From “The Second Word from the Cross” (1906)
When the two thieves heard them blaspheme at the bottom of the Cross, they both of them caught up their blasphemy, and cast the same in his teeth, so that both of them blasphemed him upon the Cross.
Then one was converted, as we know. And I love to think, what was it that converted him? Was it that he heard him say, “Father, forgive them, for they know not what they do,” and thought he had never heard anyone put to death say such words of the executioners, was it that? Was it that he read the little Gospel over the top of the Cross, “Jesus of Nazareth the King of the Jews,” which Pilate had properly put there? He must have turned his head and looked on the Lord himself. That is what converted him, and that is what converts every soul that learns to love the Savior. His words are beautiful; his miracles are wonderful, but there is nothing like Jesus Christ himself.
It was himself. He looked and he saw him. It was the look of the Crucified One. There was something about him. He looked at Christ and Christ looked at him. And, just as when Peter blasphemed in the Judgment Hall, he, Peter, looked at Christ and found Christ looking at him (for Peter would never have known that he looked at him, if he had not been looking at Christ), and broke out into ears, so the suffering thief turned round and looked at Christ and saw Christ looking at him.
And there is life in a look from the Crucified. The man was converted, testified to his Savior, rebuked his fellow blasphemer, made his confession, confessed his Savior in the midst of all the darkness, and asked his Savior to give him remembrance. Then the Lord who who reigned from the tree, gave him something more than a remembrance; he gave him Paradise, and he gave him something even more than Paradise, for he gave him association with himself, “with me.” With Christ in Paradise! He, the very God of very God, could take a thief out of the deepest degradation and put him into Paradise…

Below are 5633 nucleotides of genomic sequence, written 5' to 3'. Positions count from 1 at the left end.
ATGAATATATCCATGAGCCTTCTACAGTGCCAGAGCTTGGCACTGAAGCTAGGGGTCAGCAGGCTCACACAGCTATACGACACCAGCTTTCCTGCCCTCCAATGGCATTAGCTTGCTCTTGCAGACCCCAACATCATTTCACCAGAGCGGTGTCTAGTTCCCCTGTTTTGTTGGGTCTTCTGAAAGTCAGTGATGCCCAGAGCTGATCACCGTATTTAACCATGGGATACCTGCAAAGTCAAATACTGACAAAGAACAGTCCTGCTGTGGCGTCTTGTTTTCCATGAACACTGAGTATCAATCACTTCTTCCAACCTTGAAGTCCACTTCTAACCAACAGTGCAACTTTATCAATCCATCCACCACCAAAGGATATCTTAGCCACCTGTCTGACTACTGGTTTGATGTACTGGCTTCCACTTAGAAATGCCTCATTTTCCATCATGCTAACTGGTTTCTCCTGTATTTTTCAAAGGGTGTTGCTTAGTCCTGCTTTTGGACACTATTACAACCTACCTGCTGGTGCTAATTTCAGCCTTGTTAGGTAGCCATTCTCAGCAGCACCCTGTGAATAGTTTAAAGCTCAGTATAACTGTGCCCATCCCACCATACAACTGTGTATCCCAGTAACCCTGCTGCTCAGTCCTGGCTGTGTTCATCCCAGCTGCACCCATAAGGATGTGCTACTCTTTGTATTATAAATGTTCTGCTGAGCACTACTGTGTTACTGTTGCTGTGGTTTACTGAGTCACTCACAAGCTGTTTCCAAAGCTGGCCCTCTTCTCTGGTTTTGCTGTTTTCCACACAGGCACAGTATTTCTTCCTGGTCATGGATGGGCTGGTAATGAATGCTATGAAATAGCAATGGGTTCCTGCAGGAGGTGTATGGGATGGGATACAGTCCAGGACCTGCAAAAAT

That man who hung beside the Savior, once had a home and a mother. He was taught about the God of Abraham, the God of Isaac, the God of Jacob. He had seen the sunlight come and go upon the mountains. It was nothing to him. It was all thrown away; it never moved him.
He never had a chance until he hung in agony at the side of the Savior. In that position – in agony – he found salvation. That is the beautiful story; close by the side of the Savior he found salvation. And that is the Gospel – never too late – never too late. As long as the heart beats, if it beat with one throb for the Savior, it is never too late.
Arthur H. Stanton (1839-1913) was an English Anglo-Catholic priest, who served for 51 years, his entire ministry, as curate of St. Alban’s, Holborn, in London. He was a leader of the Ritualist Movement and a champion of the poor, and was famous for his emotional sermons. He preached “The Second Word from the Cross” at St. Alban’s on Good Friday, 1906.